The Volvo Parts, Accessories &
Performance Specialists Since 1963

How to Buy a Used 200 Series

2019-01-11 - Rob Funnekotter

Disclaimer: Direct from ipd’s Tech Tip archive!  This tech tip contains information from previous publications.  Products mentioned may not be available or the information may not be accurate due to changes in supply, manufacturing, or part number association.  Please contact ipd Customer Support if you have further questions.

Have you ever made an uninformed car purchase, only to find out you picked up a third-degree lemon? I know I have. It's a hard and costly pill to swallow.

In today's tough economic times, a used Volvo may be the only answer. With the demise of the 240 series, many are choosing a second-hand 240 as an alternative. One should be extremely cautious when purchas/ing a used Volvo because many previous owners fall prey to the old "Drive It Like You Hate It" attitude. In turn, the next owner receives the brunt of that mentality in the form of structural damage from poor undercoating or hidden engine damage due to infrequent oil changes.

If you are considering the purchase of a used 240 please heed the following:

The Truth About Mileage

First of all, if you are of the opinion that high mileage doesn't matter because Volvos last forever, forget it. Regardless of what others may tell you, high mileage takes a serious toll on any engine. Preventative mainte-nance can, however, prolong the life of an engine considerably. If the car has been predominantly driven on the highway, and oil changes have been carried out at regular 3000 kilometer/2500 mile intervals, the wear factor decreases. For example, my last Volvo had 468,000 kilometers/280,000 miles when I sold it. The com-pression at the point of sale was 175 psi. per cylinder, only 10 psi less than when it was new. The original clutch lasted 426,000 kilometers/260,000 miles. This car had oil changes done regularly and was driven most-ly on the highway. Therefore, ask the owner how often the oil gets changed.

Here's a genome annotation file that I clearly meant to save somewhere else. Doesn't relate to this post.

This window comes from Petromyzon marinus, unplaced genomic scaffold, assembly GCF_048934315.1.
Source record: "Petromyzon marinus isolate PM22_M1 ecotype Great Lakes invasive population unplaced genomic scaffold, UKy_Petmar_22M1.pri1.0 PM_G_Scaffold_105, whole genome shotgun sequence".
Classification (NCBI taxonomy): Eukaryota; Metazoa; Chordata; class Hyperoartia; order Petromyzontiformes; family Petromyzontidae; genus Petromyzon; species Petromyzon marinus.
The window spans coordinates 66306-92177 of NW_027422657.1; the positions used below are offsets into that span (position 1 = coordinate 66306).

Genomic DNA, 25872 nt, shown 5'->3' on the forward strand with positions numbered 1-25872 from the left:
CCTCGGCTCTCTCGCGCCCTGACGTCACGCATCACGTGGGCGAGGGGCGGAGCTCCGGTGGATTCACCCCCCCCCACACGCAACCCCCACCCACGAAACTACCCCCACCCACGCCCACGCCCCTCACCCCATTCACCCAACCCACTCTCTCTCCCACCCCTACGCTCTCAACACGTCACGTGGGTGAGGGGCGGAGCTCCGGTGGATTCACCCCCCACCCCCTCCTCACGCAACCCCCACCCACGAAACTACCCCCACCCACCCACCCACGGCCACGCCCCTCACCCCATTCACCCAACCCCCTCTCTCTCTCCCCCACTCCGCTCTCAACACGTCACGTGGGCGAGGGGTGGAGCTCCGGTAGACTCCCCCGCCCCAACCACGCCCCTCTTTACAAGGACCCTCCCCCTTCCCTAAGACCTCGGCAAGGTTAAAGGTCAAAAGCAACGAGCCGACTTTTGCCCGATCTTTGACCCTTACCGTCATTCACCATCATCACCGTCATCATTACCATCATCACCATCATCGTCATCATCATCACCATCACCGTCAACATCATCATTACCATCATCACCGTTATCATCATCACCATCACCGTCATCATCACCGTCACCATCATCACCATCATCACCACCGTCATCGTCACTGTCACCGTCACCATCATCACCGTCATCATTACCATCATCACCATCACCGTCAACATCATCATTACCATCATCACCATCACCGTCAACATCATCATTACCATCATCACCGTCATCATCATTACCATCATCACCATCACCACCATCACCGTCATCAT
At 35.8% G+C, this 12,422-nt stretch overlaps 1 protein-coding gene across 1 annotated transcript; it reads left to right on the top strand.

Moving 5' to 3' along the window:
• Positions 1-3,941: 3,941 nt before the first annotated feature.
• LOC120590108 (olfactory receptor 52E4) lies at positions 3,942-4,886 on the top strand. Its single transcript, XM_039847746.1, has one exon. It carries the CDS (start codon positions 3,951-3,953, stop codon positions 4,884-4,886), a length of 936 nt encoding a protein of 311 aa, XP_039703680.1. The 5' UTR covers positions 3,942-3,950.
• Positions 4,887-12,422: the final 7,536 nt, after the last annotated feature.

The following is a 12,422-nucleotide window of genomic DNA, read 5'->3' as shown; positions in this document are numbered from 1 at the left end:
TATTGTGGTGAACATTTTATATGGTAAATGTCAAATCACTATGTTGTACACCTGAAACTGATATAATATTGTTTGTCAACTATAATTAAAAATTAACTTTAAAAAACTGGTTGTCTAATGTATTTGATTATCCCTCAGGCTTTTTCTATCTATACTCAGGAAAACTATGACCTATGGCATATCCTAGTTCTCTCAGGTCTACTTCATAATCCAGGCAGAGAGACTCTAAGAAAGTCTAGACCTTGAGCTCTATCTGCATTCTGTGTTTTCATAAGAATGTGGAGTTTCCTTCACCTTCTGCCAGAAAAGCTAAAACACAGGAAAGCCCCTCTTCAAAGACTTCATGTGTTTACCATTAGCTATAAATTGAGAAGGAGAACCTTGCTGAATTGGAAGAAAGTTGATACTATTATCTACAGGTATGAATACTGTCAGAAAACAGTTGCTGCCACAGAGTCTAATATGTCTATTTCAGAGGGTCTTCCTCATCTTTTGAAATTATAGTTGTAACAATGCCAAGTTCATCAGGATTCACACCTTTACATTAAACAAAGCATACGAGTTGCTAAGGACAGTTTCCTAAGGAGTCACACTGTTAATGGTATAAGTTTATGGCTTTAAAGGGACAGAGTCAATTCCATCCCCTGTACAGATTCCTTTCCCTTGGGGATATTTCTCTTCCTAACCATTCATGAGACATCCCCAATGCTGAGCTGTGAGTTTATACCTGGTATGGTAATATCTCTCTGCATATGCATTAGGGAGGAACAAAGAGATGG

A good way to check for poor oil maintenance is to unscrew the oil filler cap on the valve cover and take a look inside. If there is a grunge build-up, chances are the oil wasn't changed regularly. Look at the bottom of the filler cap itself. If the oil appears chocolate milk-like in color, chances are that this car is a short-trip vehicle. This is due to the engine never reaching operating temperature, so any water in the engine doesn't get a chance to evaporate. That leaves the water free to circulate in the oil, giving it this color. An engine in this condition could cause future problems and empty pockets.

While you are under the hood, check for Volvo original replacement parts such as the oil filter and the in-line gas filter (the label should read Volvo or Bosch). If aftermarket parts have been used, check with your favorite Volvo mechanic about the effectiveness of that particular brand.

Also, check for oil or coolant leaks. An oil leak could indicate a problem with the positive crankcase ventilation (PCV) system. A blockage in the hoses or a dirty screen can cause back-pressure in the system, resulting in blown gaskets and or engine seals.

Lesson in History

Try to get a service history of the car to find out what has and hasn't been repaired since it was new. For example, if the car has over 200,000 kilometers/120,000 miles on it and the service records do not indicate a clutch replacement, you can count on replacing it shortly (up to a $600 bill for the unsuspecting new owner). Look for recent bills with high-ticket parts and/or labor such as transmission work or rear-end bushing replace-ment. The more work done, the less you have to shell out in the near future. Check for frequency of tune-ups. An engine that runs efficiently is subject to less wear. The timing belt should have been replaced a few times as well, depending of course on the age of the car.